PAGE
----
Finally, some research we can all use right away—especially if you’re prone to being bitten by mosquitoes more than anyone around you. It could hinge on what you wear.
New research led by scientists at the University of Washington indicates that a species of common mosquito flies toward specific colors, while ignoring the cooler shades of green, purple, blue and white.
On the other end of the color spectrum, human skin emits a strong red-orange signal for the mossies—and those are two of the colors that attract the bugs.
“Mosquitoes appear to use odors to help them distinguish what is nearby, like a host to bite,” said Jeffrey Riffell, a UW professor of biology. “When they smell specific compounds, like CO2 from our breath, that scent stimulates the eyes to scan for specific colors and other visual patterns… and head to them.”
“I used to say there are three major cues that attract mosquitoes: your breath, your sweat and the temperature of your skin, said Riffell, who is senior author on the paper.
“In this study, we found a fourth cue: the color red, which can not only be found on your clothes, but is also found in everyone’s skin. The shade of your skin doesn’t matter, we are all giving off a strong red signature. Wearing clothes that avoid those colors, could be another way to prevent a mosquito biting.”
The researchers tracked individual mosquitoes inside a test chambers where they sprayed specific odors and presented different types of visual patterns—such as a colored dots, human hands, or gloved hands.
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Without any odor stimulus, mosquitoes largely ignored a dot at the bottom of the chamber, regardless of color. After a spritz of CO2 into the chamber, mosquitos continued to ignore the dot if it were green, blue or purple in color. But if the dot were red, orange, or black, mosquitoes would fly toward it.
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Oddly, the color between green and blue on the spectrum—cyan—was also attractive to the creature.
Humans can’t smell CO2 (which we exhale with each breath), but mosquitoes can. Past research by Riffell’s team and other groups showed that smelling CO2 boosts female mosquitoes’ activity level—and they start searching the space around them, presumably for a host. The colored-dot experiments revealed that after smelling CO2, these mosquitoes’ eyes prefer certain wavelengths in the visual spectrum.
It’s similar to what might happen when humans smell something good.
“Imagine you’re on a sidewalk and you smell pie crust and cinnamon,” said Riffell. “That’s probably a sign that there’s a bakery nearby, and you might start looking around for it. Here, we started to learn what visual elements that mosquitoes are looking for after smelling their own version of a bakery.”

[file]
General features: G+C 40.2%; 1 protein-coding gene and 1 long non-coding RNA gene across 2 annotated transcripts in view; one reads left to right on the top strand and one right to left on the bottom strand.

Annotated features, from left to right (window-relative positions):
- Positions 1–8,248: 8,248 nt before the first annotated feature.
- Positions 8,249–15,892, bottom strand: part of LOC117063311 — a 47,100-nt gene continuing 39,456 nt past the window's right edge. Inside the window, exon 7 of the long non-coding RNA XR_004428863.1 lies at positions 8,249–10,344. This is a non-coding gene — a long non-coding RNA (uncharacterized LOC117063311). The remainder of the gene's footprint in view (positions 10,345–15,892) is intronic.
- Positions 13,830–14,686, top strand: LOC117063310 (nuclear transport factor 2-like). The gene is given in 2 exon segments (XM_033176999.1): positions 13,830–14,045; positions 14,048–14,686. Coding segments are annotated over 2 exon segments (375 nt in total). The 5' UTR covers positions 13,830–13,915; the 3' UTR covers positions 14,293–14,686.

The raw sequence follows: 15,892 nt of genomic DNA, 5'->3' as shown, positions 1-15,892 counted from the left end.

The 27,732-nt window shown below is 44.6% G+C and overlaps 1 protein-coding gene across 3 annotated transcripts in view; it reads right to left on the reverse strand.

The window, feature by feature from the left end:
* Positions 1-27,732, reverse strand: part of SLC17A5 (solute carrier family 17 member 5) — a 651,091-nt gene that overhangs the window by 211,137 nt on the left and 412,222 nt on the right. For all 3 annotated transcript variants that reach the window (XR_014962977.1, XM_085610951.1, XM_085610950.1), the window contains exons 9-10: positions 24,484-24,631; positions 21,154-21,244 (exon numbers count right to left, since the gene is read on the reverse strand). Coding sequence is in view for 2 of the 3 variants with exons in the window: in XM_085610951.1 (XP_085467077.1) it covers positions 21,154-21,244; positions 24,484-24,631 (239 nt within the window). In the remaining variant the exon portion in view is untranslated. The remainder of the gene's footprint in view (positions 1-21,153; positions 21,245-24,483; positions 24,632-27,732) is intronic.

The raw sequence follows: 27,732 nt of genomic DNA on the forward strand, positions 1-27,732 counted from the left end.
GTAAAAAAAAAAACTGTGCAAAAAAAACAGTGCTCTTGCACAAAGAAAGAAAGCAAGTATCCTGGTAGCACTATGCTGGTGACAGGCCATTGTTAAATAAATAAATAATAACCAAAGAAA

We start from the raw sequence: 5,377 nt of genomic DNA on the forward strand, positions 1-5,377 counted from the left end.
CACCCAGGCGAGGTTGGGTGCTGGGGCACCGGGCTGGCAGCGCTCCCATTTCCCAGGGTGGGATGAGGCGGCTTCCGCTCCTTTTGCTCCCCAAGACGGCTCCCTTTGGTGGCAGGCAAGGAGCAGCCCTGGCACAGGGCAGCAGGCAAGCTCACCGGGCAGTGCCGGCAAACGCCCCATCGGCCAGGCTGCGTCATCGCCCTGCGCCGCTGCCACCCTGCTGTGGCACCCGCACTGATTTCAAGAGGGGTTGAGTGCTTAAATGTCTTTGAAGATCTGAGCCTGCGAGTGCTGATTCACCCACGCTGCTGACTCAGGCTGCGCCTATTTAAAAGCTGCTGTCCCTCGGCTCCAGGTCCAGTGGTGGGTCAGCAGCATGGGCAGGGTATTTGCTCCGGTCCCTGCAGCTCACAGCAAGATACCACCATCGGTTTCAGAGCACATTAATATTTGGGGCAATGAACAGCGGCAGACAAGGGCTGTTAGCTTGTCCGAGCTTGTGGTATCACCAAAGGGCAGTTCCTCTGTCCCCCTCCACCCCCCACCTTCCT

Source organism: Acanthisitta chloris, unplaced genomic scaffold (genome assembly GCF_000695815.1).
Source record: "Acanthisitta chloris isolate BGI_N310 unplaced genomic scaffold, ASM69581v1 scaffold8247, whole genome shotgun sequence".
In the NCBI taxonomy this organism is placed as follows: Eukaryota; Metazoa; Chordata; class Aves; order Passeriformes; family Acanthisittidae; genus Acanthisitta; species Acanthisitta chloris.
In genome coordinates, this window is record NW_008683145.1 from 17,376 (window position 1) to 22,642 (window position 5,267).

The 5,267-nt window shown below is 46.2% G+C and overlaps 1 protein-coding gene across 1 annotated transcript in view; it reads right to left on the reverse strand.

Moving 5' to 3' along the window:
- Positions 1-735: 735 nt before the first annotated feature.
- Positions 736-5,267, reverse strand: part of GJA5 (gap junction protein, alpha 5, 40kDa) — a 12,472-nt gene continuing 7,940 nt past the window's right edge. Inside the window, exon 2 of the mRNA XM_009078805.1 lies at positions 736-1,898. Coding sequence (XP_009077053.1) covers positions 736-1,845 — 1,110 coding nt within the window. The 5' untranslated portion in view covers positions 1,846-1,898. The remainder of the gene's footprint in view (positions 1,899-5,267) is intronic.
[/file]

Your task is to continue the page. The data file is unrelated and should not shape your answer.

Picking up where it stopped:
Most humans have “true color” vision: We see different wavelengths of light as distinct colors: 650 nanometers shows up as red; 450 nanometer appear blue. The researchers do not know whether mosquitoes perceive colors the same way that our eyes do. But most of the colors the mosquitoes prefer after smelling CO2 — orange, red and black — correspond to longer wavelengths of light. Human skin, regardless of pigmentation, also gives off a long-wavelength signal in the red-orange range.
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When Riffell’s team repeated the chamber experiments with human skintone pigmentation cards — or a researcher’s bare hand — mosquitoes again flew toward the visual stimulus only after CO2 was sprayed into the chamber. If the researchers used filters to remove long-wavelength signals, or had the researcher wear a green-colored glove, then CO2-primed mosquitoes no longer flew toward the stimulus.
Riffell says knowing which colors attract hungry mosquitoes, and which ones do not, can also help design better repellants, traps, and other methods to keep mosquitoes at bay.
The paper, published Feb. 4 in Nature Communications, describes how the team used female yellow fever mosquitoes, Aedes aegypti, which are common in tropical, subtropical, and temperate regions throughout the world, and can transmit dengue, yellow fever, chikungunya and Zika. Like all mosquito species, only females drink blood.
More research is needed to determine if other mosquito species may have different color preferences, based on their preferred host. But these new findings add a new layer to mosquito control: color.
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